Round 2’s determining factor

  • Nick Patterson / Herald Writer
  • Thursday, April 1, 2004 9:00pm
  • Sports

EVERETT – It’s the classic matchup of opposing styles, the best representatives of differing hockey philosophies colliding head on, the irresistable force versus the immovable object.

When the Everett Silvertips and the Vancouver Giants begin their second-round Western Hockey League playoff series tonight in Vancouver, the eternal question of what’s more important to winning championships – offense or defense – will begin playing itself out.

“I think it will definitely be interesting for people who come and watch,” Vancouver goalie Aaron Sorochan said. “I think both teams are going to stick to their game plan, so we’ll see who sticks to their’s better.”

Vancouver is the most explosive offensive team in the Western Conference. The Giants have a wealth of offensive talent and led the Western Conference in scoring during the regular season with 215 goals.

In contrast, Everett is one of the two strongest defensive squads in the Western Conference. The Silvertips surrendered just 153 goals this season, second only to top-seeded Kelowna.

So needless to say, the critical determining factor in the series is who wins the matchup between Vancouver’s offense and Everett’s defense.

“We’re two different types of teams,” Vancouver forward Darren Lynch said. “We have a lot of offensive power and with Everett, (goalie Jeff) Harvey is playing really well for them, they play a tight defensive game and try not to give up too much. But we feel we play solid defense as well, so it should be a good series.”

Vancouver has had as much success unlocking Everett’s defense as anyone this season. The Silvertips surrendered an average of two goals a game during the regular season, but Vancouver scored 17 goals in six games against Everett, nearly a goal a game more than average. The Giants won the season series 4-2, one of those victories coming in overtime.

And the Giants carried that offensive punch into the postseason. After losing the first-round opener against Kamloops, the Giants won four straight, scoring 16 goals in the four games. Vancouver’s No. 1 line of 20-year-old Lynch (22 goals, 37 assists during the regular season) and 19-year-olds Adam Courchaine (39 goals, 43 assists) and Ty Morris (17 goals, 15 assists in 44 games) was particularly effective, combining for 20 points in those four games.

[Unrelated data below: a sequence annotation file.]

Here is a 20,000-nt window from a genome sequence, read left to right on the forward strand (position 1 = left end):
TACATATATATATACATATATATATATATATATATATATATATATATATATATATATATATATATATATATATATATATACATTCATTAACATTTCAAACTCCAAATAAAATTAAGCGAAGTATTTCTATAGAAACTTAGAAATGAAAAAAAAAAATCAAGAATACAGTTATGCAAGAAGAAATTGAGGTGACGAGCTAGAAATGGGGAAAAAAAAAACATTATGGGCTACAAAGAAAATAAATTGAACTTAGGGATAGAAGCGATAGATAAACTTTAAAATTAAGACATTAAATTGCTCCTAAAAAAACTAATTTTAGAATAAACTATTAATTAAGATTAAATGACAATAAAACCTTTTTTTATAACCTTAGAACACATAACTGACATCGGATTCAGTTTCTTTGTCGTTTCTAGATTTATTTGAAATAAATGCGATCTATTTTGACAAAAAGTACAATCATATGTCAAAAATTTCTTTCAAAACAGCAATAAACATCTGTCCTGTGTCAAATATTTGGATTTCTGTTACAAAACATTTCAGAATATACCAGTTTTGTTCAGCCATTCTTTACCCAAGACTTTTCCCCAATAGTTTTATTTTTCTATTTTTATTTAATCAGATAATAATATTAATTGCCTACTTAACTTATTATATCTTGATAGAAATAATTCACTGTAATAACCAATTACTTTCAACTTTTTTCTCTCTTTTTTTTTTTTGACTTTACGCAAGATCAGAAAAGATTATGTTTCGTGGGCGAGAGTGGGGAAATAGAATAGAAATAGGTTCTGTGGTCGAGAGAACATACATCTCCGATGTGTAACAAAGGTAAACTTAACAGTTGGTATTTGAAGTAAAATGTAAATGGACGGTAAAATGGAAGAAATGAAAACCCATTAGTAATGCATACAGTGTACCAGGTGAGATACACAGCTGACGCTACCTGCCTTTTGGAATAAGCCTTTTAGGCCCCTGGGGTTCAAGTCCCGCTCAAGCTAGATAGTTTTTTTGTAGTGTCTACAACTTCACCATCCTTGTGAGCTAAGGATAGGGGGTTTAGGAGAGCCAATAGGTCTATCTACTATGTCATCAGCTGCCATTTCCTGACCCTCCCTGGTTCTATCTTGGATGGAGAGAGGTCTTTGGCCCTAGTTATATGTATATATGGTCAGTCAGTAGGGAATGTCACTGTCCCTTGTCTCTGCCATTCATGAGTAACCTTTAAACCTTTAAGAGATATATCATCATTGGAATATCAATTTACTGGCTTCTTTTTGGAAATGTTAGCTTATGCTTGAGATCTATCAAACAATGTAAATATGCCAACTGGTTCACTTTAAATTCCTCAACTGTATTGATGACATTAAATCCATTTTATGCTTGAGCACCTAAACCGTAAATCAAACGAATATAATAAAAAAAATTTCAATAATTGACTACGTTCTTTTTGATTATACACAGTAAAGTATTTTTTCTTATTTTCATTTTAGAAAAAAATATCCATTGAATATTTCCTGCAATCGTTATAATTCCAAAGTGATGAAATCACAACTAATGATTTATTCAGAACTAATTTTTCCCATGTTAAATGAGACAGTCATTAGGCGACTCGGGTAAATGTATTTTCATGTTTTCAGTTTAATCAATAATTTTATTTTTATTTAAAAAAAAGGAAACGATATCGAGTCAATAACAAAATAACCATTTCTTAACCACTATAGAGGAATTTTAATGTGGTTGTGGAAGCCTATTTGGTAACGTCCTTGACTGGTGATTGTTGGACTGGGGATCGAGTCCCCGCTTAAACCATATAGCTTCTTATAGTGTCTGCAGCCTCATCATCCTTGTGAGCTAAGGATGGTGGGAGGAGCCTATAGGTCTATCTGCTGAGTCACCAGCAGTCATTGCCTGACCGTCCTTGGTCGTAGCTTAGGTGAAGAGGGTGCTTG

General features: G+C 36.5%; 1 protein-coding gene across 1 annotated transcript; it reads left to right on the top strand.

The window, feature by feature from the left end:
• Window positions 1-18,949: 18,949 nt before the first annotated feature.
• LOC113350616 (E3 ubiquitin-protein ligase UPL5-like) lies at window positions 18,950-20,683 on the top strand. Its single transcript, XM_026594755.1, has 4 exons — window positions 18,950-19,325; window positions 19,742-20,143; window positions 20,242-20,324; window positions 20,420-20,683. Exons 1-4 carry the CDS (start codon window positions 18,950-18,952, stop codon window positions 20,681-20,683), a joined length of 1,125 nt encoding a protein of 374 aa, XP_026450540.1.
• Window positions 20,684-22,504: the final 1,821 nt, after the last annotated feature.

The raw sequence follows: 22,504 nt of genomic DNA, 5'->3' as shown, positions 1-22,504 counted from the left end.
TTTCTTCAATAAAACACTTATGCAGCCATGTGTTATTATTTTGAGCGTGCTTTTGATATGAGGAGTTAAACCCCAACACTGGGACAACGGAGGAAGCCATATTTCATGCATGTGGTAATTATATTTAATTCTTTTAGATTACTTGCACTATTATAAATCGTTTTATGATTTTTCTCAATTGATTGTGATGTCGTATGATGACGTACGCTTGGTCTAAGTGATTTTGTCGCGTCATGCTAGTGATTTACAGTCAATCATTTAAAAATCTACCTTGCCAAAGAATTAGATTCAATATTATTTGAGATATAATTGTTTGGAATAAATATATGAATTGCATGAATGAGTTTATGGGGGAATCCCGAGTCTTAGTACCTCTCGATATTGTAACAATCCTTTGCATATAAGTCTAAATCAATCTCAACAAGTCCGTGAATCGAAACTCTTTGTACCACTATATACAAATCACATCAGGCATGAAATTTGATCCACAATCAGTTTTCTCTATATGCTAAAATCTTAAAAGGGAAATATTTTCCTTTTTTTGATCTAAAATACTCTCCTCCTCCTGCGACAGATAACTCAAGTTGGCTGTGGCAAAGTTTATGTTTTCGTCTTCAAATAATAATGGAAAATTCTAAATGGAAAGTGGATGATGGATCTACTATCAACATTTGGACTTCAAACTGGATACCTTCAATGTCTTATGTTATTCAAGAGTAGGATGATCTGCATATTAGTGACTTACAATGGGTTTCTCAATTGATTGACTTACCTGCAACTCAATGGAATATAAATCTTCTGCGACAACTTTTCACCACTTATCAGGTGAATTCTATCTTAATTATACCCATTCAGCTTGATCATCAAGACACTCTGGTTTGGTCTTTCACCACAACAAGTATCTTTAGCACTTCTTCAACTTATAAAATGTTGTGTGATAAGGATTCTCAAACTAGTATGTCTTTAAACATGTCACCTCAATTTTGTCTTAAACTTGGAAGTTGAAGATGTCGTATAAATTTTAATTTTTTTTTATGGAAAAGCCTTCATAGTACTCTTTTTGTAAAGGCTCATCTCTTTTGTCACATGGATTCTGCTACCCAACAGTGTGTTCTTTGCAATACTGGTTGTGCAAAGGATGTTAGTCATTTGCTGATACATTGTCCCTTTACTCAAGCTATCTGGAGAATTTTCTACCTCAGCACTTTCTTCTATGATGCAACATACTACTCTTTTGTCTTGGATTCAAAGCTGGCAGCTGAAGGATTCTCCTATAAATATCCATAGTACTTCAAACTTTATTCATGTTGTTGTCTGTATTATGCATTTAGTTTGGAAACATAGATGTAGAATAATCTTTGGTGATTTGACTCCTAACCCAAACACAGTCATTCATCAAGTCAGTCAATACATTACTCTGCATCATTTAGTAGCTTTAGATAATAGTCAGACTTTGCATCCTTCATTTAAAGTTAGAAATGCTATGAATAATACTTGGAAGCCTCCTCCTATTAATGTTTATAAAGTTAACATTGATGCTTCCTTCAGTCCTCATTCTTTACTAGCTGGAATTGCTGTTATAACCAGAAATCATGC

But unlike first-round opponent Spokane, which was heavily dependent on one scoring line, Vancouver has much more offensive depth. The Giants’ No. 2 line of 18-year-old Mitch Bartley (31 goals, 28 assists and 16-year-old phenoms Gilbert Brule (25 goals, 35 assists) and J.D. Watt (one goal in three games) is almost as dangerous.

“It’s going to be a really good challenge,” Everett right wing Torrie Wheat said. “They have some unbelievable speed and they’ve got some players who are awesome one-on-one. So we’re going to have to bear down and minimize our mistakes as much as we can.”

Fortunatley for the Silvertips, they’re experts at doing just that. Everett was airtight defensively in its first-round sweep of Spokane, surrendering just five goals in the four games. Harvey in particular was surperb, finishing with a 1.24 goals against average and a .962 save percentage.

“Our patience level is going to be key,” Vancouver coach Dean Evason said. “They play the same type of hockey game that allowed them to be successful all year: very sound defense and a very solid team game. In order to have success we can’t be running and gunning all over the place trying to score goals. Their transition game is very good, they’re patient and they score goals because of it. So our first thought has to be defensive. We have to be good defensively, then see where we fit offensively.”

The x-factor for Vancouver may be Sorochan. The 19-year-old goalie often gets overlooked among Vancouver’s many offensive weapons. But he was voted the team’s Most Valuable Player after going 23-14-7 with a 2.37 goals against average and .919 save percentage during the regular season, and he was strong in the first round, going 4-1 with a 2.35 goals against average and a .926 save percentage. Sorochan’s ability in net is one of the reasons why Vancouver can afford to play such an offensive style.

Put it all together and Everett faces a difficult task in the second round.

“They bring a lot of speed and have great offensive talent in their first two lines,” Everett goalie Jeff Harvey said. “They’re very deep. Spokane was more concentrated in one line, but Vancouver has four lines it can play, two really great lines, and they have solid goaltending in Sorochan, so it’s going to be a great challenge.”

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